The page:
About the Earth Paintings
I have been preparing to return to painting in a non-representational or abstract way. I don’t like that term, “abstract”, because I find painting non-representationally is far from abstract. It is physical, concrete, and rather real. I relate more directly to the materials: the texture of the base surface, and the viscosity of the fluid paint, for example, when I have no concern with imagery.

Dating back to the Insurrection Art Co. of the early 1970s, I have been attracted to making Art outdoors. However, I began painting these abstract “site” paintings in a high-rise apartment in Toronto in 1985. Those paintings were influenced by my studies of Palaeolithic Rock and Cave Painting, and by the New York School, painters such as Larry Poons, Jules Olitski, and Hans Hoffman .

When I moved to Abbotsford, British Columbia in 1987, I loved the wide open expanses: the mountains, the deserts and the big skies of the West. Now I had a patio and I was able to work outdoors, using natural pigments and coloured sands. This is how the Earth Painting series began. I bought a Buick and drove through the Western States and Provinces. Occasionally, I’d see bright coloured sand or gravel. I would stop the car, get my small spade out of the trunk, and fill a small pail with yellow, orange or red ochre.

I ground down the pigments, and mixed them with acrylic emulsions. Then I would pour this thick slurry over a large sheet of the heaviest water-colour paper. After leaving it several days to harden in the Sun, the resulting thin “slab” was then bonded to plywood. I worked with these slabs as if they were ‘found’ natural surfaces: a rock face, a special site for artistic intervention. They provided an ideal setting for my post-modern petroglyphs. Of particular esthetic appeal to me was the uneven, jagged edge of the slabs themselves. Unfortunately, this feature, and their heavy weight made them difficult objects to handle or transport.

With the New Earth Paintings, I began two years ago by again painting en plein aire , but on unstretched canvas. Again I mixed natural sand and pigment with acrylic emulsion. I like to find many ways to apply paint: by pouring, splashing, letting paint run, spraying it on, etc. I use brushes and rollers too. Then I left those unstretched canvases outside. They’ve been rained on, snowed on, and have baked in the Sun. This went on for about a year. Every so often I would put some more paint or sand on them, and repeat the process. The first canvases were very “weathered” by the time they were eventually stretched.

All this time, I was trying many different techniques. Gradually each canvas formed into a unique entity with its own distinct qualities or “personality”. In some cases, I simply let them “become” themselves. In other instances, I attempted to shape or cultivate what I felt were their best qualities.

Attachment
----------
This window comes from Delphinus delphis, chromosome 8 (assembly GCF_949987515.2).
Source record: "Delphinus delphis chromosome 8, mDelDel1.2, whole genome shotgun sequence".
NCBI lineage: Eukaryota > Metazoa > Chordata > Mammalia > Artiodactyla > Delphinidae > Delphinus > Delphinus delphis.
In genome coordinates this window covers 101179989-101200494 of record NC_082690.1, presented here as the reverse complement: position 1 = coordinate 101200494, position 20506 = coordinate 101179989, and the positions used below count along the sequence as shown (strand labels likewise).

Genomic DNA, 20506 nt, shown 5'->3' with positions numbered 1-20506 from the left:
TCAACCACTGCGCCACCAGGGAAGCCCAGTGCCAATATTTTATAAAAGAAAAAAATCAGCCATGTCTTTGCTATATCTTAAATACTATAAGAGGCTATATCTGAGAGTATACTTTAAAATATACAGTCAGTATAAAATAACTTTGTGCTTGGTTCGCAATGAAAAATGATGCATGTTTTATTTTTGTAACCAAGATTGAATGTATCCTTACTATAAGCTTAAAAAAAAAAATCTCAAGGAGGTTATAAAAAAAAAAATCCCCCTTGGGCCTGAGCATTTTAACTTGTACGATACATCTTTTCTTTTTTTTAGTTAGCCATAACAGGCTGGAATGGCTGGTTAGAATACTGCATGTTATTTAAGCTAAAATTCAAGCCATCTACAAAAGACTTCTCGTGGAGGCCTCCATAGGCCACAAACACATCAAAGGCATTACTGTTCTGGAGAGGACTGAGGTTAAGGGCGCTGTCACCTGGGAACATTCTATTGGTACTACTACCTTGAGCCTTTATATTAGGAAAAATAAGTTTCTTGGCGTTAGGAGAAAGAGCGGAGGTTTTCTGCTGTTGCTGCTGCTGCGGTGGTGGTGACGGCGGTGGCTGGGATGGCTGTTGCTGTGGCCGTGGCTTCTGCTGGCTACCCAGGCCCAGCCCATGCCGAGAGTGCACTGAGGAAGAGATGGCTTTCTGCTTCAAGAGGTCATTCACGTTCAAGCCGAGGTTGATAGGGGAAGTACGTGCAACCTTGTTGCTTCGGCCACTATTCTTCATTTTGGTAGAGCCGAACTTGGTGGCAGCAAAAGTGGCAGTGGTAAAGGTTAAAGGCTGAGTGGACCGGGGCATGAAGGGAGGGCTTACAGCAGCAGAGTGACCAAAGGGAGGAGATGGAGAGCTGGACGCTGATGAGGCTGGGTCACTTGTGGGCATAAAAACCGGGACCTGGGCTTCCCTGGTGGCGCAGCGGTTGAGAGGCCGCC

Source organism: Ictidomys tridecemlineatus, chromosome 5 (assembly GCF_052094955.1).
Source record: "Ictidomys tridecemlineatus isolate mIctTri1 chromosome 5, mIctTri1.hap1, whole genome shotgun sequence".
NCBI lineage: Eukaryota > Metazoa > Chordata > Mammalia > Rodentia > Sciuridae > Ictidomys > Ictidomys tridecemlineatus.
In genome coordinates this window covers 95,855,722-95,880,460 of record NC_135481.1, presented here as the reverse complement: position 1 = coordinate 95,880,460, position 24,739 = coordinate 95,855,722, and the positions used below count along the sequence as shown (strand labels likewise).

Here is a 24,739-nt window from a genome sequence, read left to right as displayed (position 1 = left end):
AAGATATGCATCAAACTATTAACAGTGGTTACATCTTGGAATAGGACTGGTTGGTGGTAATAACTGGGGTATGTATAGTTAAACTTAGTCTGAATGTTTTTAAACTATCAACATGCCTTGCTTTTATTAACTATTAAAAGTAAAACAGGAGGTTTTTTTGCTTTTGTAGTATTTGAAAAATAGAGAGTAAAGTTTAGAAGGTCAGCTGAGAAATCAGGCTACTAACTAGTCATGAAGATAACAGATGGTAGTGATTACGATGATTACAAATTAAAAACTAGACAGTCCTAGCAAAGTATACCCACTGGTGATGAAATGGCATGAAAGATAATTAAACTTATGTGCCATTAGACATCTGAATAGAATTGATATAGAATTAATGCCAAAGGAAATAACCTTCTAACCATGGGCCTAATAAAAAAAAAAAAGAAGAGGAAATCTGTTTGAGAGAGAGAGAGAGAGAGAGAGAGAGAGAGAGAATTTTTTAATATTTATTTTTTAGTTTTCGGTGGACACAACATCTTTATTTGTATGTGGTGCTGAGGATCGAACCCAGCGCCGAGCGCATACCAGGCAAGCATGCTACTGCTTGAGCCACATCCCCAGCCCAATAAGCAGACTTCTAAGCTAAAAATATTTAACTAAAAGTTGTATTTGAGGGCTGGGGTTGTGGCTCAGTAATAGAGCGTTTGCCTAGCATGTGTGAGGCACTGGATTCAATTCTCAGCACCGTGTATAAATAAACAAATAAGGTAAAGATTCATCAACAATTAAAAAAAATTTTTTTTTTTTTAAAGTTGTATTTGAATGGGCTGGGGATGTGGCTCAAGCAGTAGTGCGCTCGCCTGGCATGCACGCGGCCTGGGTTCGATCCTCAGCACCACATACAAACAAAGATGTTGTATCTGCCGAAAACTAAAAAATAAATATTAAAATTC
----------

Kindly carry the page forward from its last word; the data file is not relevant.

I had used words, geometric shapes and mathematical symbols in my earlier Earth Paintings. I did not want words in the new Earth Paintings, instead I wanted to begin by inserting simple geometric shapes. Compositionally, triangles interact with a rectangular picture plane in very interesting and dynamic ways. They possess the timeless validity of mathematics, yet they are evocative in subtle, even archetypal ways. Triangles are absolutely the simplest geometric shape that can be made using straight lines.

My challenge was to develop a rich surface as a fertile setting in which to make my “geometric intervention”. Years ago I got in an argument with an Art Dealer who stated that “Abstract Painting is pure emotion.” I disagreed. Abstract Painting is a highly complex interaction of emotion, physical materials, spontaneity, planning, aesthetic judgement, technical skill, knowledge of relevant Art History, conceptual depth, creativity, and the powerful, unexplained, mysterious motivation to paint. That is why Abstract Painting is so fascinating, enjoyable and challenging.

These geometric interventions introduce an intellectual or spiritual element into the painting. The uniformity of a conventional, well-painted abstract surface does not interest me enough. We’ve all seen large abstract, colour field paintings. I don’t want to reproduce those. I wanted to introduce other elements that take the non-representational to a new level, especially a level above “pure emotion”. The geometric shape is a player, an actor on the stage, a response to the special circumstances of that surface. It is the presence of an observing ‘mind’ in nature.

Right now I like the bas relief effect very much. The Way |Out West Landscapes and the Earth Paintings have texture and shallow objects affixed to them. I wanted strong physical presence for these works that would seem to stretch the parameters. Relief emphasizes that quality of painting as a physical object. These paintings are more than just stimulating to the retina like a colour photograph. Their quality as objects sets up a constant contradiction to the illusions of space they create. In a sense, they heroically, but futilely, attempt to be something more than “a painting”. I think painting in 2013 is a quixotic act. I am simply striving to create paintings that stretch the limits of the form in new, interesting and authentic ways.

-Michael de Gruchy Haslam